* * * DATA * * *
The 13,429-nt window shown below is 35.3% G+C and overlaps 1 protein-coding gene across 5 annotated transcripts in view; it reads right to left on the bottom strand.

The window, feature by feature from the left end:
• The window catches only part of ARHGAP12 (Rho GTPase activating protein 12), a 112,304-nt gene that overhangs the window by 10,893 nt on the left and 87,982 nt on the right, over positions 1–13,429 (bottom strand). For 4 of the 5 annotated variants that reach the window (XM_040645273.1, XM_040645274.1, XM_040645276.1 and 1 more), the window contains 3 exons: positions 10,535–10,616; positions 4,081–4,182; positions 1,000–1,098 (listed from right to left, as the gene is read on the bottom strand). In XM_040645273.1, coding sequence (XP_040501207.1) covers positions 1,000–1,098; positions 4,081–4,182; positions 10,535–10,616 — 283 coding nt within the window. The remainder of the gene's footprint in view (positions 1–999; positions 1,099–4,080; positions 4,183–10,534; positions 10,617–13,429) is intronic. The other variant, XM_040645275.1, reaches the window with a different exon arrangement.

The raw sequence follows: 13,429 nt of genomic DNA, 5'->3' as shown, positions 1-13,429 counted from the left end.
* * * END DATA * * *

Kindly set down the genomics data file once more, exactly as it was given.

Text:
The 13,429-nt window shown below is 35.3% G+C and overlaps 1 protein-coding gene across 5 annotated transcripts in view; it reads right to left on the bottom strand.

The window, feature by feature from the left end:
• The window catches only part of ARHGAP12 (Rho GTPase activating protein 12), a 112,304-nt gene that overhangs the window by 10,893 nt on the left and 87,982 nt on the right, over positions 1–13,429 (bottom strand). For 4 of the 5 annotated variants that reach the window (XM_040645273.1, XM_040645274.1, XM_040645276.1 and 1 more), the window contains 3 exons: positions 10,535–10,616; positions 4,081–4,182; positions 1,000–1,098 (listed from right to left, as the gene is read on the bottom strand). In XM_040645273.1, coding sequence (XP_040501207.1) covers positions 1,000–1,098; positions 4,081–4,182; positions 10,535–10,616 — 283 coding nt within the window. The remainder of the gene's footprint in view (positions 1–999; positions 1,099–4,080; positions 4,183–10,534; positions 10,617–13,429) is intronic. The other variant, XM_040645275.1, reaches the window with a different exon arrangement.

The raw sequence follows: 13,429 nt of genomic DNA, 5'->3' as shown, positions 1-13,429 counted from the left end.